Netherlands considers prescribing heroin to addictsBMJ 2002; 324 doi: https://doi.org/10.1136/bmj.324.7334.385/c (Published 16 February 2002) Cite this as: BMJ 2002;324:385
All rapid responses
Scientific information on the effectiveness of interventions for drug
addiction is increasingly available, despite obvious difficulties. This
scientific evidence should be used to inform policies. The different
approaches of Netherlands and Italy casts doubts that this is what is
Dutch investigators have recently recommended prescription of heroin
to addicts (1,2) on the basis of two randomised controlled trials
(www.ccbh.nl), showing that “the combined prescribing of heroin and
methadone on medical grounds to long term users of heroin is safe and
manageable and has health benefits over ordinary methadone programmes”.
The EU Drug Agency EMCDDA, has recently advised policy makers (3),
stating that “substitution treatment is a key component of a comprehensive
approach to drug treatment and can be effective in reducing the risks of
HIV infection, overdose, use of legal and illegal drugs and drug-related
A few days ago the Italian Government announced a major shift in
policy regarding treatment for drug addiction. “Harm reduction” strategies
will be abandoned and methadone treatment will be offered only as
detoxification schedule and only within a high threshold drug free
programme. The resolution approved by one branch of the Italian Parliament
states that “the use of methadone and other substitution treatments should
be confined within the restrictions of the law; it has to be limited to
three months, it has to be linked to a rehabilitation project and used
with low dosages”. This is yet another case of a clear conflict between
scientific evidence and health policies, determined by political
convenience and ideological fights.
The Italian government is therefore going to ban methadone treatment
as one of the possible intervention against the harms caused by heroin
drug use. To support this policy it states that too many patients of
public treatment services are on methadone treatment. The opposite is
actually true, as less than fifty percent of the 140,000 people who
entered public treatment centres in Italy in the year 2000, were offered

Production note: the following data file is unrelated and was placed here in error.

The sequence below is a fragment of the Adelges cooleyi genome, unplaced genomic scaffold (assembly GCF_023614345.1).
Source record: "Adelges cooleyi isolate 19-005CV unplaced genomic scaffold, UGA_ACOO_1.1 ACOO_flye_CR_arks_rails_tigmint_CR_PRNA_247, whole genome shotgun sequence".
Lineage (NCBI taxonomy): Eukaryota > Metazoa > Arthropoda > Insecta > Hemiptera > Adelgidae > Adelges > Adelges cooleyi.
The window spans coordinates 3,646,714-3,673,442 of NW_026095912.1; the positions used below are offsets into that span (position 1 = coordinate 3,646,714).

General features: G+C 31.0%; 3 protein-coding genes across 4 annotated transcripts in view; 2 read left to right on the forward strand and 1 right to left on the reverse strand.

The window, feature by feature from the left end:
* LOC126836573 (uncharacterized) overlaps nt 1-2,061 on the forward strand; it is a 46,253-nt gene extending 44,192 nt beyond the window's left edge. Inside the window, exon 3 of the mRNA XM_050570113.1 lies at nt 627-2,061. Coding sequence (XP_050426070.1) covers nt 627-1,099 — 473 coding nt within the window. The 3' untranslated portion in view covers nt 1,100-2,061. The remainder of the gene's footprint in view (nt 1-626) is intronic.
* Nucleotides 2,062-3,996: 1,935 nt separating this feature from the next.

methadone treatment, and less than 30% on a maintenance basis, the average
maximum dose being well below the effective dosage (4). We believe the
problem is the inappropriate use of methadone treatment rather than the
excess of methadone use.
Heroin use in Italy is still a big issue. The estimated prevalence of
problem drug use is 7.1 to 7.8 per 1000 people aged 15-64 years in 1999-
2000, the highest in the EU and the prevalence of HIV infection among drug
users in treatment is 15%, still among the highest in the EU (EMCDDA
annual report 2001). Moreover, mortality of heroin addicts in Italy is
still very high, about fifteen times higher than in the general population
of the same age and sex, and it is particularly high among females where
the excess risk compared with female non drug addict is 30 times higher
Our government is probably not aware of the previous failure of a
similar effort by politicians trying to interfere with clinical decisions.
“In July 1998, Major Rudolph Giuliani of New York City introduced a
program requiring the 2100 patients in methadone maintenance programs in
selected clinics to terminate their use of methadone within 90 days. Seven
months of debate and controversy ensued. In January 1999, the mayor
announced that his program had been inadequately conceptualised, was not
realistic, and was being withdrawn” (6).
Methadone is well recognised to have a key role in reducing HIV
infection rates among injecting heroin users and in reducing death rates
in opiate dependent individuals. These important treatment and prevention
methods should not be abandoned as a result of political rhetoric.
Marina Davoli, Marica Ferri e Carlo A Perucci
Dipartimento di Epidemiologia ASL RME, Roma, Italy
Editorial Base Cochrane Collaborative Review Group on Drug and Alcohol
Italian Cochrane Centre, Mario Negri Institute, Milano, Italy
1. Sheldon T. Netherlands considers prescribing heroin to addicts.
BMJ 2002; 324: 385.
2. van Kolfschooten F. Dutch investigators recommend prescription of
heroin to addicts. The Lancet 2002; 359(9306): 590
3. EMCDDA Policy Briefings No. 1/2002 – 25 January 2002
4. D’Ippoliti) D'Ippoliti D, Davoli M, Perucci CA, Pasqualini F, Bargagli
AM Retention in treatment of heroin users in Italy: the role of treatment
type and of methadone maintenance dosage. Drug and Alcohol Dependence
5. Bargagli AM, Sperati A, Davoli M, Forastiere F, Perucci CA.
Mortality among problem drug users in Rome: an 18-year follow-up study,
1980-97. Addiction 2001; 96: 1455-1463
6. Winick C. A mandatory short-term methadone-to-abstinence program
in New York City. Mt Sinai J Med. 2001 Jan;68(1):41-5.
Competing interests: No competing interests